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It is a common situation; an employee leaves, believing that the grass really is greener on the other side and joins a business that competes with the business they are leaving.
Typically the employee’s contract covered this eventuality, with them agreeing that for a period after leaving the business, they will not directly or indirectly engage or be concerned in any business carried on in competition… or something along these lines.
However, as common as non-compete clauses are in employment contracts, they are not without their problems for the employer, particularly if the restrictions are too wide.
The question is whether the whole non-compete clause can be ignored or can the restrictions be narrowed by the courts to allow the employer to effectively limit the competitive actions of an ex-employee?
Cross out and keep calm
In a recent case heard before the Supreme Court, Tillman v Egon Zehnder Ltd, it was ruled that the Court can indeed “cross out” the part of the restriction that is too wide, allowing the rest to be enforced as intended.
In this case, Ms Tillman tried to join a competitor, having resigned from Egon Zehnder (‘EZ’), and EZ sought an injunction to prevent her doing so. They relied on the non-compete clause in her employment contract which stopped her being ‘concerned or interested in’ a competing business.
However, Tillman argued that as the non-compete clause was unreasonably wide, it was unenforceable. She claimed the restriction was so wide it prevented her from even owning a small shareholding in a business competing with EZ, rather than necessarily working day to day for them.
The Supreme Court agreed that the clause did have this meaning, with the ‘offending’ words in the clause being ‘or interested’, which they deemed went too far in preventing Ms Tillman being a shareholder in a competitor.
Whilst the Supreme Court ruled this aspect of the restriction should be removed, they decided that once the offending words were deleted, the remaining restriction was reasonable and could be enforced.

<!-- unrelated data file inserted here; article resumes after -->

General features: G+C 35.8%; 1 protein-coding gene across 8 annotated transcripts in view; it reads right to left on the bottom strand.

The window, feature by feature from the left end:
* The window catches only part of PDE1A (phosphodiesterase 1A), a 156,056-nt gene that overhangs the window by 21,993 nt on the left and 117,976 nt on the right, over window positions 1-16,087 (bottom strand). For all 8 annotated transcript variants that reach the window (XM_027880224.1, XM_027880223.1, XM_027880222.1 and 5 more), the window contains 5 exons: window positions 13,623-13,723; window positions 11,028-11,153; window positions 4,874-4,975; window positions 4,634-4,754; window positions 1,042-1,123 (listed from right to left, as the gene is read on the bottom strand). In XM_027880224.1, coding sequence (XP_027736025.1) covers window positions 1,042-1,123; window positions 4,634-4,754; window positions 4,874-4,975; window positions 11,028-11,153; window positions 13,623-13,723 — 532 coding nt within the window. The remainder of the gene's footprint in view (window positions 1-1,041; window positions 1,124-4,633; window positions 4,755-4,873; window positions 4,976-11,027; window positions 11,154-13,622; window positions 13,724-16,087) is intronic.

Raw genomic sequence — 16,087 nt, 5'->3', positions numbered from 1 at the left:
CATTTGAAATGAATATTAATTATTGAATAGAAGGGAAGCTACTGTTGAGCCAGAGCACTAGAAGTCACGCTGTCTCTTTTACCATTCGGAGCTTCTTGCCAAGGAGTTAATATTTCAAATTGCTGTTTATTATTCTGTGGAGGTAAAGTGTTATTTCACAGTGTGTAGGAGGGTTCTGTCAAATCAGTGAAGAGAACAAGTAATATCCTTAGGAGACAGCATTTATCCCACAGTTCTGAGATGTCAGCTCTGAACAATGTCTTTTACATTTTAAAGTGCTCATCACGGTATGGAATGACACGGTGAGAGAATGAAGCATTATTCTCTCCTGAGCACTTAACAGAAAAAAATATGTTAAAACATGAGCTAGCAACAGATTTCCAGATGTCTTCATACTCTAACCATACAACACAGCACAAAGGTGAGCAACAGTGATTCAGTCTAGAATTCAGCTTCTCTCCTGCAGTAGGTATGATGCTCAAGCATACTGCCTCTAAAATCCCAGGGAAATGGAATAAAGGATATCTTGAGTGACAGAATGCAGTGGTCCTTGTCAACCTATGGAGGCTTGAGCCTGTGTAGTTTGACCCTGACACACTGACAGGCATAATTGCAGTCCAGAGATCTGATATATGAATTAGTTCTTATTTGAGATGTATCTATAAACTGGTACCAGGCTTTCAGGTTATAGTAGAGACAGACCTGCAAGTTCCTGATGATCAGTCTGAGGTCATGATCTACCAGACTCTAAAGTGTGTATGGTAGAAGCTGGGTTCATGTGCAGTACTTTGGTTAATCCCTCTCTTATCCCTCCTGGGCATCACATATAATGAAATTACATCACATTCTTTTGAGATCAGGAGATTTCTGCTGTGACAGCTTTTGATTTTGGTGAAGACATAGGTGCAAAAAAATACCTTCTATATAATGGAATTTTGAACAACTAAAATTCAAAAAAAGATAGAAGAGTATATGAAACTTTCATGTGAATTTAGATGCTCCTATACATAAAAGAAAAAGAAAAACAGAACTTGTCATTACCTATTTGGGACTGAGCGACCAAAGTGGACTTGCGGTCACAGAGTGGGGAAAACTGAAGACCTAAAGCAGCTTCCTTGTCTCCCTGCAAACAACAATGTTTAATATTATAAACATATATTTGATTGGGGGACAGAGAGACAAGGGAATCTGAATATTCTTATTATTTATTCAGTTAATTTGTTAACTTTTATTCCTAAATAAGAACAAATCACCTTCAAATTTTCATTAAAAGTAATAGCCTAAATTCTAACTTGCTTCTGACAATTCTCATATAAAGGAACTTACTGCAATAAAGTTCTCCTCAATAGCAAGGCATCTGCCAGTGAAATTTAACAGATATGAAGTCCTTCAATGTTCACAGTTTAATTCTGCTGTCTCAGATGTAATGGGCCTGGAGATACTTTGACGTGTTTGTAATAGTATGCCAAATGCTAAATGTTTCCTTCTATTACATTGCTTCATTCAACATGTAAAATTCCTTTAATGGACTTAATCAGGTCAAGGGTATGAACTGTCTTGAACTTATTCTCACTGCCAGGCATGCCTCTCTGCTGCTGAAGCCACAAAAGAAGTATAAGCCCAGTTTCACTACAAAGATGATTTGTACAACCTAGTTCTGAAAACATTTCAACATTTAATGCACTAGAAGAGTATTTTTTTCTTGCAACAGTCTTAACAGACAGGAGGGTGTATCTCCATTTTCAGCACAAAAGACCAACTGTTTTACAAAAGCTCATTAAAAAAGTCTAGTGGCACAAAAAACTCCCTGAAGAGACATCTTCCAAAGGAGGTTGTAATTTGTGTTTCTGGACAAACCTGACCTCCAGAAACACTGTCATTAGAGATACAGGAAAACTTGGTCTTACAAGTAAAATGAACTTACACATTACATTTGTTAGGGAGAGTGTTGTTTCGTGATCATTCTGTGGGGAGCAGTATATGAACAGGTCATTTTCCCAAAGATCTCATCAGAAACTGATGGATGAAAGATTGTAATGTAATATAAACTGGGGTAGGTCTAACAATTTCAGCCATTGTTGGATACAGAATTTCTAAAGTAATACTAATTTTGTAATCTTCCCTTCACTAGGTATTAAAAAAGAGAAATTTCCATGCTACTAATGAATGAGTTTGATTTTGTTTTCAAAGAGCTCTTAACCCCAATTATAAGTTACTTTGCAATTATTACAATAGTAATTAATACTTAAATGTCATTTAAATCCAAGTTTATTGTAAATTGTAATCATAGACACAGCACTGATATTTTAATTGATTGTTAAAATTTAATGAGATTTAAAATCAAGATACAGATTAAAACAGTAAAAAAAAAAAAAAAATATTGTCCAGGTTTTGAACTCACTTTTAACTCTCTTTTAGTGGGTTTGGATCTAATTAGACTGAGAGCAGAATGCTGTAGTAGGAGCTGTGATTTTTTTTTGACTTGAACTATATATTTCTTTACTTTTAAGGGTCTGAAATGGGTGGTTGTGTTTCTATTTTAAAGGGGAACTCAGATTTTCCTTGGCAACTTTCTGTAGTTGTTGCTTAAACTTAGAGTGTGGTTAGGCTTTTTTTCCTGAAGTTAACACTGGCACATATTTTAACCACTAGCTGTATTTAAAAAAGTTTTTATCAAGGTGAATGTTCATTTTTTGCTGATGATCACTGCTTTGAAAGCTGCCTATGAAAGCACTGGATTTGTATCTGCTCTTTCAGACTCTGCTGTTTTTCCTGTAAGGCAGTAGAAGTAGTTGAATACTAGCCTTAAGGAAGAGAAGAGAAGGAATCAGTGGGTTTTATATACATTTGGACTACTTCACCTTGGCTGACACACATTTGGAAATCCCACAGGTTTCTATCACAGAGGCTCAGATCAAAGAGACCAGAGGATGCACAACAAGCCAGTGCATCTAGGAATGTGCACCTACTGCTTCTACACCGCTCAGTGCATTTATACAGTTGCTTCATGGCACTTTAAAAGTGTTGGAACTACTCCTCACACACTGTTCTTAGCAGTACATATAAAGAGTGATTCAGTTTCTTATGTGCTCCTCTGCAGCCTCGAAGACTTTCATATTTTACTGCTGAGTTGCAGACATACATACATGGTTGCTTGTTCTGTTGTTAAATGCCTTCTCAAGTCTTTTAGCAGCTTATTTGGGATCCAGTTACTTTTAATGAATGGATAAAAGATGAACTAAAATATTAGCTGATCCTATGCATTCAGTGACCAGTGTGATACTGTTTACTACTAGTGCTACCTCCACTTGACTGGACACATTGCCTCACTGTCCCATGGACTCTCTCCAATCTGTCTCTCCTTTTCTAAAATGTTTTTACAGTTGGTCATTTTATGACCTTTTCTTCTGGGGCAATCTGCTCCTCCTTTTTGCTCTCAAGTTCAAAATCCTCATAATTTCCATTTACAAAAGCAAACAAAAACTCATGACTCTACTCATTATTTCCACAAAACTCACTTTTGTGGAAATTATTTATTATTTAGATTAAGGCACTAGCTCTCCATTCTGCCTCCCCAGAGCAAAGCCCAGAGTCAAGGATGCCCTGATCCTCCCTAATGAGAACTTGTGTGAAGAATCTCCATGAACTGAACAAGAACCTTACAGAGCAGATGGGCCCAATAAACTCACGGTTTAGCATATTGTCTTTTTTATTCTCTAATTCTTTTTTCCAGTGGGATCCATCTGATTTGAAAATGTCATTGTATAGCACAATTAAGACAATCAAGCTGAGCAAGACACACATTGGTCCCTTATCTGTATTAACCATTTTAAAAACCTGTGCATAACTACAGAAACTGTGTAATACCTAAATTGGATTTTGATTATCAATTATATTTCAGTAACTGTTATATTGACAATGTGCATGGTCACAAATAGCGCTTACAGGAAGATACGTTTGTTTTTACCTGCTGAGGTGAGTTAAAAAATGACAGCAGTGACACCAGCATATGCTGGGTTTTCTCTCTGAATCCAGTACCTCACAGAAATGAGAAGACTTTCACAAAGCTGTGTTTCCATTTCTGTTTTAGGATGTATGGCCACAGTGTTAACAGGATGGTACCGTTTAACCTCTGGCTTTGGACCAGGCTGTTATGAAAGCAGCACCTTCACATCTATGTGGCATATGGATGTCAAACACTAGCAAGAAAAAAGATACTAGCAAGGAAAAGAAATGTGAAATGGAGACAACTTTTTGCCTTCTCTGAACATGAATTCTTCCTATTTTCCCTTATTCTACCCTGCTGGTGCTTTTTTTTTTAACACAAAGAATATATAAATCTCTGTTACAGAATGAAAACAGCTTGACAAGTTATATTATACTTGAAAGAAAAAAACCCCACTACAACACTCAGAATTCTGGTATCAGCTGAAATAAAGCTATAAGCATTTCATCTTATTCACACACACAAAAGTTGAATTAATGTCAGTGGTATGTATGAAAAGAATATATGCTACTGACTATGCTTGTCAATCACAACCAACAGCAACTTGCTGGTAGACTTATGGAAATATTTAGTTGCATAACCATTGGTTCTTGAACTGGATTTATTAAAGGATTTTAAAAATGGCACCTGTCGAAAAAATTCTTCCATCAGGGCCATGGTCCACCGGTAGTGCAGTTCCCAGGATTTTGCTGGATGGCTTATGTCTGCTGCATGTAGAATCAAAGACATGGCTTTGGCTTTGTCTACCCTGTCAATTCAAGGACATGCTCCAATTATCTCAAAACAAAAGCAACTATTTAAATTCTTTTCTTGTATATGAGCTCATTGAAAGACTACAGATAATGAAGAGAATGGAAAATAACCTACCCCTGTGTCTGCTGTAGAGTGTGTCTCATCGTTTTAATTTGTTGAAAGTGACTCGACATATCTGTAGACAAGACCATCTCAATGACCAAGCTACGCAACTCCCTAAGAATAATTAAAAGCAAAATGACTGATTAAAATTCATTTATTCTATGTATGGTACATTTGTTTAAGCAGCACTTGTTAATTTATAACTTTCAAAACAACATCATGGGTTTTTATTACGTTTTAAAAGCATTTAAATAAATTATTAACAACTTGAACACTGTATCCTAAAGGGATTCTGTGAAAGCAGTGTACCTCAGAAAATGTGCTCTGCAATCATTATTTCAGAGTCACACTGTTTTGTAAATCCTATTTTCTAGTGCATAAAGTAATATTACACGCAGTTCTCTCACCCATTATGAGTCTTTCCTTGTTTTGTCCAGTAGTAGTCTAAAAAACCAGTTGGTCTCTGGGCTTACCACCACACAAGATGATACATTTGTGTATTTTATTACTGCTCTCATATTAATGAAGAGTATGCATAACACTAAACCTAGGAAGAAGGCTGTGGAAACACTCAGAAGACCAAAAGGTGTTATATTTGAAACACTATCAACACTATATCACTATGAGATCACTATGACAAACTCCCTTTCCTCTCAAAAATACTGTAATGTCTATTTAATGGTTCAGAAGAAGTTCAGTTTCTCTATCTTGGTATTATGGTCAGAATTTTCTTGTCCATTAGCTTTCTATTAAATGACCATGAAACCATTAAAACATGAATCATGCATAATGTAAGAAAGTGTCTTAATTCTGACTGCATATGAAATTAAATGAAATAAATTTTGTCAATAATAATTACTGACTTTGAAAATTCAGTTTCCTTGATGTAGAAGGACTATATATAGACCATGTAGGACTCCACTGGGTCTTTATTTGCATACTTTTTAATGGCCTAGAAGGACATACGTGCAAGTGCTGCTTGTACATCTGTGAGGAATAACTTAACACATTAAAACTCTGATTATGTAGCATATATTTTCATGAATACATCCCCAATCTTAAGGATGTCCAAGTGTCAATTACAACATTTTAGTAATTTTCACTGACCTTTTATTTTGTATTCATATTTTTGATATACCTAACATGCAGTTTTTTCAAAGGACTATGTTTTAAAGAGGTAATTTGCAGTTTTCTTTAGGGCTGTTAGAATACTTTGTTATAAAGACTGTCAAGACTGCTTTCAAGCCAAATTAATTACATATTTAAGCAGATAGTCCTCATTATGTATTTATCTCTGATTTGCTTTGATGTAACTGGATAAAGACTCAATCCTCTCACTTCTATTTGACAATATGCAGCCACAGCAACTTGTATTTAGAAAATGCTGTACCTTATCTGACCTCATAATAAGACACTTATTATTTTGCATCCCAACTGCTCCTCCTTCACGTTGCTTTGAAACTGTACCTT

The Court of Appeal had previously overturned the injunction granted by the High Court to prevent Ms Tillman from breaching the non-compete clause in her contract, but it was now reinstated thanks to this ruling by the Supreme Court.
A sting in the tail
It is clear from this ruling that although the Courts recognise employers must be allowed to protect their businesses from departing employees, they must not unjustifiably restrict what an ex-employee chooses to do after leaving, as it might unreasonably adversely affect how they earn their living.
This ruling is a victory for employers, but it remains difficult, both legally and practically, to restrict employees from competing when they leave.
And if a case makes it all the way, although the Court may come to the rescue of a business and allow the rest of a restrictive covenant to be enforced, the employer may be left with a significant legal bill, turning it into a pyrrhic victory.
Consideration for employers
Before employers get too carried away with the idea of enforcing restrictive covenants, there are aspects of the practice that need to be considered carefully and ideally with the help of a solicitor experienced in drawing up contracts of employment.
Employers should review all of the post-termination restrictions in their standard employment contracts, shareholders agreements, etc., and ensure they are likely to be viewed as reasonable and necessary to protect the business from the actions of a departing employee.
In light of this recent case, a business should consider the wording carefully and ensure it does not prevent an ex-employee being a minor shareholder in a competing business, for the duration of the covenant.
Employers must examine how the restrictions are worded, to ensure a court can easily delete any offending words deemed to go too far, without affecting the implications of the rest of the restriction. Think carefully, seek advice, and reword if necessary.
If it’s time you reviewed your employment contracts, we have an experienced team ready to advise on what you should and shouldn’t include, so please contact Jason Alcock, a Senior Associate Solicitor in our Dispute Resolution team. Email him at email@example.com or call him direct on 01543 267 196.